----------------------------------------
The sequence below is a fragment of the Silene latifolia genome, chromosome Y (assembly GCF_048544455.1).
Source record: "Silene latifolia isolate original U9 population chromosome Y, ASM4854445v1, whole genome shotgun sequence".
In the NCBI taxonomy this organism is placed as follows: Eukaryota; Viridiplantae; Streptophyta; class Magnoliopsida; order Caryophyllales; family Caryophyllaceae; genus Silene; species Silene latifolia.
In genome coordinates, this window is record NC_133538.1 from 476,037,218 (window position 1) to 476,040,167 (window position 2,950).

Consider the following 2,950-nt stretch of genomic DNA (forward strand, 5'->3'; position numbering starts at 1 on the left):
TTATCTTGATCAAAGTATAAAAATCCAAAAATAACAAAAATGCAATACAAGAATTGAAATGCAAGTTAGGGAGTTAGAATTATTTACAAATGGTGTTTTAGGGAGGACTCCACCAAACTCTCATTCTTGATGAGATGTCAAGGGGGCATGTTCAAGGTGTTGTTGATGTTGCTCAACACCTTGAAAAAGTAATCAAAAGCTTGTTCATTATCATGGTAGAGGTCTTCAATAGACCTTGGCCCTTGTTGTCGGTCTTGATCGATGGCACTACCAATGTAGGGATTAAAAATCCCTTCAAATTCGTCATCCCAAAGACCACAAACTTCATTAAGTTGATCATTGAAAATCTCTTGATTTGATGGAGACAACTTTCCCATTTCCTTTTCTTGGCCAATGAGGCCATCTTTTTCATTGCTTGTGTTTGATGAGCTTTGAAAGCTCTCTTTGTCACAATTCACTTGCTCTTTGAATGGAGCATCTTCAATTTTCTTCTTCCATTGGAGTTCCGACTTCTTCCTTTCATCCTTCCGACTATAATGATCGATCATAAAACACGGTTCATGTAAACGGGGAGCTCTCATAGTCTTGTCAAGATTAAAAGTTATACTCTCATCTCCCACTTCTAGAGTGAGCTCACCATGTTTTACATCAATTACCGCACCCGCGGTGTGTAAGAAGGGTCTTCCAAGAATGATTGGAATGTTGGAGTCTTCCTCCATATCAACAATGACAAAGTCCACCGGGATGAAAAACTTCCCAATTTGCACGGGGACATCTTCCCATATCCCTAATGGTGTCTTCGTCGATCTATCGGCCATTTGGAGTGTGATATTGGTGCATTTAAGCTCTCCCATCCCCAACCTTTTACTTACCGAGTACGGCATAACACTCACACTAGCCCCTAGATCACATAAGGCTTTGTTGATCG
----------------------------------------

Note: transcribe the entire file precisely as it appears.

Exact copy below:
The sequence below is a fragment of the Silene latifolia genome, chromosome Y (assembly GCF_048544455.1).
Source record: "Silene latifolia isolate original U9 population chromosome Y, ASM4854445v1, whole genome shotgun sequence".
In the NCBI taxonomy this organism is placed as follows: Eukaryota; Viridiplantae; Streptophyta; class Magnoliopsida; order Caryophyllales; family Caryophyllaceae; genus Silene; species Silene latifolia.
In genome coordinates, this window is record NC_133538.1 from 476,037,218 (window position 1) to 476,040,167 (window position 2,950).

Consider the following 2,950-nt stretch of genomic DNA (forward strand, 5'->3'; position numbering starts at 1 on the left):
TTATCTTGATCAAAGTATAAAAATCCAAAAATAACAAAAATGCAATACAAGAATTGAAATGCAAGTTAGGGAGTTAGAATTATTTACAAATGGTGTTTTAGGGAGGACTCCACCAAACTCTCATTCTTGATGAGATGTCAAGGGGGCATGTTCAAGGTGTTGTTGATGTTGCTCAACACCTTGAAAAAGTAATCAAAAGCTTGTTCATTATCATGGTAGAGGTCTTCAATAGACCTTGGCCCTTGTTGTCGGTCTTGATCGATGGCACTACCAATGTAGGGATTAAAAATCCCTTCAAATTCGTCATCCCAAAGACCACAAACTTCATTAAGTTGATCATTGAAAATCTCTTGATTTGATGGAGACAACTTTCCCATTTCCTTTTCTTGGCCAATGAGGCCATCTTTTTCATTGCTTGTGTTTGATGAGCTTTGAAAGCTCTCTTTGTCACAATTCACTTGCTCTTTGAATGGAGCATCTTCAATTTTCTTCTTCCATTGGAGTTCCGACTTCTTCCTTTCATCCTTCCGACTATAATGATCGATCATAAAACACGGTTCATGTAAACGGGGAGCTCTCATAGTCTTGTCAAGATTAAAAGTTATACTCTCATCTCCCACTTCTAGAGTGAGCTCACCATGTTTTACATCAATTACCGCACCCGCGGTGTGTAAGAAGGGTCTTCCAAGAATGATTGGAATGTTGGAGTCTTCCTCCATATCAACAATGACAAAGTCCACCGGGATGAAAAACTTCCCAATTTGCACGGGGACATCTTCCCATATCCCTAATGGTGTCTTCGTCGATCTATCGGCCATTTGGAGTGTGATATTGGTGCATTTAAGCTCTCCCATCCCCAACCTTTTACTTACCGAGTACGGCATAACACTCACACTAGCCCCTAGATCACATAAGGCTTTGTTGATCG